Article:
Sex Work: A Labor and Feminist Issue (Re: Gender, Race,...)

Doyle Saylor djsaylor at
Tue Jun 16 23:17:32 PDT 1998

Hello, I recieved a reply From:

Yoshie Furuhashi <furuhashi.1 at>

>At 12:20 AM 6/16/98 -0400, Ingrid wrote:
>>original offensive comment was my perception that too many on the left
>>seem to think that if we could only repair the language we could change the
>Ditto. I would not say it better myself. Which, IMHO, is yet another sign
>of the Left losing its materialistic roots and venturing into the quagmire
>of culture and symbol manipulation. On the pain of opening that can of
>worms again, I really like culture, especially of the "high end" variety, I
>just do not think it is a substitute (like religion) for material living

I will take note of Yoshie's reply shortly. Ingrid says the left loses its materialistic roots by venturing into the quagmire of culture and symbol manipulation. It seems this is the time in human history to look at the brain in a scientific materialist sense of the word. Therefore it seems possible to break new ground about the language tools we use in the sense that Marx looked at Hegel, at idealism once, before he went on to economic study.

Anything about Marxism that says we must stop at the mind and how it works? Mainly the mind and it's manifestations have been avoided in the context of the speculative nature of the enterpise that would not advance in a practical way what needs to happen for the masses of people. Never the less it seems highly appropriate to go at symbolic communications now, because of computers and neuroscience. To answer much more deeply the purposes for which we may use our culture to liberate our human conditions.

(Yoshie) "Capitalists know that words have an important function of affecting the self-perception of workers. And that is the reason why, for example, they took to calling retail workers 'sales associates' and have created so many 'managers' who do little managing of consequence."

(Doyle) While I think that Yoshie's statement is true, there is not a manual of mind control in Capitalism. Indubitably Yoshie is right to say it is not an either or proposition concerning symbols, and culture. Yet it is extradinarily unclear what self perception (introspection of the minds "real" state) means in anyone's brain. I would say that we can make a point of view much more deeply felt upon the people by getting at the precise nature of the description of mental representations. This isn't idle chatter. For instance the whole business of whether one inherents a "gay" gene is typical claim of the ieological apparatus of capitalism. Inheritence in such circumstances replaces any since of the self construction each of us does in order to survive. But in a scientific sense of the understanding we can "know" that gayness is not an inheritence just from the medical apparatus we have available to us now. We can know so much about the mind now, that most foggy thinking, assertions without foundations about thought can be thrown aside soon enough. In that sense we are much able to change things the better for ourselves, than those in the nineteenth century could have hoped.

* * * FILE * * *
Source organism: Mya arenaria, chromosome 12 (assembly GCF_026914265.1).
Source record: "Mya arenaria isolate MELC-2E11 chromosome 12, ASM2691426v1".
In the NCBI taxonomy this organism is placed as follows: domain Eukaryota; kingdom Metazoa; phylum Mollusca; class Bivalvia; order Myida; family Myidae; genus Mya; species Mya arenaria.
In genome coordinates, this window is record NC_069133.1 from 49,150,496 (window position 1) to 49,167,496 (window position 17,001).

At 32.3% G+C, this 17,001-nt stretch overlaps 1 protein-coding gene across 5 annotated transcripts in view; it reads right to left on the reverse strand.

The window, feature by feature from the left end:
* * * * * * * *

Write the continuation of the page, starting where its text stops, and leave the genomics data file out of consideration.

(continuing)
(Doyle) Mind control seems to me to be not so much a concern about what one thinks in a capitalist state, as capitalist constructing institutions which do not allow counter currents to form (as Chomsky would say). In other words if the police can track you down quickly enough or your supervisor stops you at the first sign, and halt anything you do that upsets the apple cart, then they don't have to care about what you think. Hence bourgeois democracy doesn't in and of itself threaten capitalism.

(Doyle) I know that a great deal of money and industry is spent upon advertising as a means of "control". But one can't explain then why dissent can spontaneously form in the population if the control of capitalism is absolute (I suppose that is why we Marxist use the term hegemonic instead of absolute). Rather the weakness of the capitalist thinking process shows clearly enough in their system, but we have no access to similar means of expression (television, telephone, computer), so the counter views can't form except in a hobbled (narrowed perspective) manner.


More information about the lbo-talk mailing list